Recently, Angus Reid, those annoying people who always phone exactly at dinner time, conducted a poll.   They wanted to know — and many people told them — if kids were getting anxious about going back to school.  Easy question, simple answer: “My kid’s eight.  How hard can this be?”  Not so fast!  Apparently, 42% of children are not only anxious about it, they’re stressed right out.  Forty two percent!  That’s nearly half!  And that’s the national average!  Where I live, the percentage goes up to 47!  I’m running out of exclamation marks!!   Can you believe this?  I have no idea about the methodology of the poll — who responded, what the questions were etc.  However, I do know one thing, without even looking: Angus Reid didn’t talk to one single kid.  If they had, that 42% would have dropped to practically nothing – 4% max.   And that’s what makes this poll so scary.

Here’s what’s actually going on.  Angus Reid talked to parents and nationwide, 42% of those people who answered the online survey have no business having children.  They’re unfit parents.  Either that or they’re so ego-blasted on 80s entitlement that they don’t realize those munchkins who show up for breakfast every morning are their responsibility — they’re not just there to make adult life miserable.  Regardless, somebody should call social services immediately because these parents are not doing their job.  Let me explain.

First of all, ordinary kids do not come by stress naturally – especially in North America.  They just don’t.  Yes, I’m sure there’s anecdotal evidence to the contrary.  There’s probably some little person out there somewhere whose dad is a crack addict and whose mom’s doing covert ops in Afghanistan or something, but that’s not the norm, and that’s my whole point.  Stress comes from extraordinary circumstances.  Normal, everyday life does not cause stress.  If it did, we’d all be renting condos in the Valley of the Loons.  Besides (and I’m pretty sure about this, also) kids haven’t bought into the extra curriculars of life yet — things like mortgages, car payments, a rat-faced, inconsiderate boss or an idiot spouse who answers surveys.  They only get stuff like that from parents who are contagious.  These are adults who haven’t made the simple connection that kids can’t fully handle a lot of information yet.  They haven’t figured out there are ways of sharing life’s little difficulties with a nine-year-old — without freaking him out.  Unfortunately, most inhabitants of the 21st century think stress is a natural condition.  So, when it comes to their children, they treat it like an accomplishment that should be passed along.  Stress is taught in the home like sharing your toys or tying your shoes.  And when it shows its ugly little head, it’s rewarded with lots of close personal parental attention.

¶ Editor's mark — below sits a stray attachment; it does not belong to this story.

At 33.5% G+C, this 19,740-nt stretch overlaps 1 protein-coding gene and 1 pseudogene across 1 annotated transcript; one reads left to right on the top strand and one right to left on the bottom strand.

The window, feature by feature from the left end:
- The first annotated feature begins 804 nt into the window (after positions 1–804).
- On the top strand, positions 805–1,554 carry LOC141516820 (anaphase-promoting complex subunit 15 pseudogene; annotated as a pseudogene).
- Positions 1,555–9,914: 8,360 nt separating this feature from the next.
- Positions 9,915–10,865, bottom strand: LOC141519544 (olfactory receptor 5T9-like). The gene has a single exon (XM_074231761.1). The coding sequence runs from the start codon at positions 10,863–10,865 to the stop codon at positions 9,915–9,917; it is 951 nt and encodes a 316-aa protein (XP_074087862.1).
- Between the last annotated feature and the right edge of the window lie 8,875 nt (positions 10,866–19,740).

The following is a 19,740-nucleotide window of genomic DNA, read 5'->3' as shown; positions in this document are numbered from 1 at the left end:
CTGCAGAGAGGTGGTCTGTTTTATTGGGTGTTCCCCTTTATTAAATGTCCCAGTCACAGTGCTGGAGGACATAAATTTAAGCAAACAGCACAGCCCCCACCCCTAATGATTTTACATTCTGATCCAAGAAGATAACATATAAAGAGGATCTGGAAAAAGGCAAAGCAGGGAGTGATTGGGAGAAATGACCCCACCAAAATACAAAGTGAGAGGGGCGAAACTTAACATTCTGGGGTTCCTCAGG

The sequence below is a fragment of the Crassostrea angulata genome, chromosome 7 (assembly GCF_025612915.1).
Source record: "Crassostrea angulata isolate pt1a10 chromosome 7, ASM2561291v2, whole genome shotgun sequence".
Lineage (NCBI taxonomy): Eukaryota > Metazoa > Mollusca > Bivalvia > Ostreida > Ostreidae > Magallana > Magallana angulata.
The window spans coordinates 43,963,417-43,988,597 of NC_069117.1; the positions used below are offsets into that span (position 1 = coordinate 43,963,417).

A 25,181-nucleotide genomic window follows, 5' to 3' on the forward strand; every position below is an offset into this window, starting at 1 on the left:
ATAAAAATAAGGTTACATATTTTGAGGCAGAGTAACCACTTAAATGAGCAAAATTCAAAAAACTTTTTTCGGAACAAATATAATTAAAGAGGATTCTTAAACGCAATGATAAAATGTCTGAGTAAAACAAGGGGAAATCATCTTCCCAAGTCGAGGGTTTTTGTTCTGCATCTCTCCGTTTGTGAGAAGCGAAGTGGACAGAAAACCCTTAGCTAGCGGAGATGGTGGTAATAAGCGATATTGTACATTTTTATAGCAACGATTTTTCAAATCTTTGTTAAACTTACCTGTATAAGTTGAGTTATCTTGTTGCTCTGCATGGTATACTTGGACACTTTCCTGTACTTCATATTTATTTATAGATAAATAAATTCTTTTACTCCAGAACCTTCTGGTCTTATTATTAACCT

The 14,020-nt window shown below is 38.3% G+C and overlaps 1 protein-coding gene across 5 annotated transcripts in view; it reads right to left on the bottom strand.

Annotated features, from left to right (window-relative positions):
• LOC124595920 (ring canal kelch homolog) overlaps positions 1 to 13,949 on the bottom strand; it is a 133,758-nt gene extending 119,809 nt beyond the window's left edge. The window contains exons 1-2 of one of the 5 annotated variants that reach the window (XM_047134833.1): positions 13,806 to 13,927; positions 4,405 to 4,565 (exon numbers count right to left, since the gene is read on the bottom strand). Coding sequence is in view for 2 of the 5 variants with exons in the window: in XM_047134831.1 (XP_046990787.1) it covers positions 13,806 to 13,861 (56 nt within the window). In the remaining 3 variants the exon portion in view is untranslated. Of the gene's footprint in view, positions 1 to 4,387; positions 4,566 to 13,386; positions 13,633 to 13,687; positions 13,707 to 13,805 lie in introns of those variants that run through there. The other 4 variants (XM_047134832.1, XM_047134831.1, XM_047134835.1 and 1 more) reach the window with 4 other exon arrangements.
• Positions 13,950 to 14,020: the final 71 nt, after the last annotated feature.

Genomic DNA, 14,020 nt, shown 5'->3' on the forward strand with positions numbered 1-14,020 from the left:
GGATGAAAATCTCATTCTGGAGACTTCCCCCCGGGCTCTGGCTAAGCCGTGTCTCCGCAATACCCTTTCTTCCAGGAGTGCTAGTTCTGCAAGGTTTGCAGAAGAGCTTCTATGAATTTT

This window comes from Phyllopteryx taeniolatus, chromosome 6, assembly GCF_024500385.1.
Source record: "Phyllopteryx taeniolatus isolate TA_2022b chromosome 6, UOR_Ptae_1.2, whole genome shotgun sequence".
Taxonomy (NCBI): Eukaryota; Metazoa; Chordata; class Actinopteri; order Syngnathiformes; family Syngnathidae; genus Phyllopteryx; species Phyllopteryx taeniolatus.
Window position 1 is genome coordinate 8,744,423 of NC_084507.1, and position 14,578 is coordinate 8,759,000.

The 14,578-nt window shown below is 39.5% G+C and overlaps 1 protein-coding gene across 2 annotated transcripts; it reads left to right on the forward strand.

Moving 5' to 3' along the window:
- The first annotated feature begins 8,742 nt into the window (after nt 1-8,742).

Next, kids go to school.  That’s normal.  It’s what they do, and they do it for years.  It’s like the cycle of the seasons to primitive tribes.  They measure their little lives by it.  Every September is a rite of passage – another rung in the ladder to adulthood.  I know people who haven’t been near a school in a generation, but the rhythm of their childhood is so ingrained that they still think of Labour Day as a kind of Everyman’s New Year.  And here’s another newsflash: despite what they’ve been conditioned to tell you, kids love it.  Why?  ‘Cause kids are sponges.  They soak up everything around them and process it.  Everything is new and exciting.  Electricity and magic carry the same weight with them because they don’t know the difference yet.  Every piece of knowledge is a mighty discovery.    And there’s no better place to quench that thirst than at school.  It’s the one place whose sole purpose is to explore the world and get in touch with all kinds of new stuff.  This isn’t just confined to the classroom, either; the socialization of recess or lunchtime friendships are just as important.  Children keep this sense of wonder for years — until it’s kicked out of them by inept and preoccupied adults.  Find a kid who says, “Been there; done that.” and you’re doing something wrong.

Finally, kids are tough little beasts.  They’re made to withstand the harsh realities of growing up.  Here’s how it goes: take away an adult’s most cherished dream and you run the risk of destroying their ego, their joy, their purpose — for life.  On the other hand, tell a kid that Santa Claus is…well… kind of a spiritual thing, and it might set them back for a day or two but pretty soon they’re on to the next adventure.  Kids face the Santa Claus type discovery over and over, year after year, and the vast majority of them shake it off and keep on moving.

Parents who see signs of back-to-school anxiety in their kids are looking in the wrong places.  Either that or they’ve already conditioned their children to be timid and needy.  Kids naturally look forward to a new school year just because it is new: it’s exciting, it’s more and different and part of that bigger life they’re growing into.  Parents who don’t understand this and foster it are raising a generation of young people made of spun sugar, so breakable that every bump in their future mundane lives is going to be a setback, an injury or an occasion for angst and foreboding.  These parents are stealing the wonder from innocent lives and they ought be ashamed.  I’d like to grab that 42% by the collective collar, get right in their face and shout, “Stop it!” but I can’t.  I just wish I could.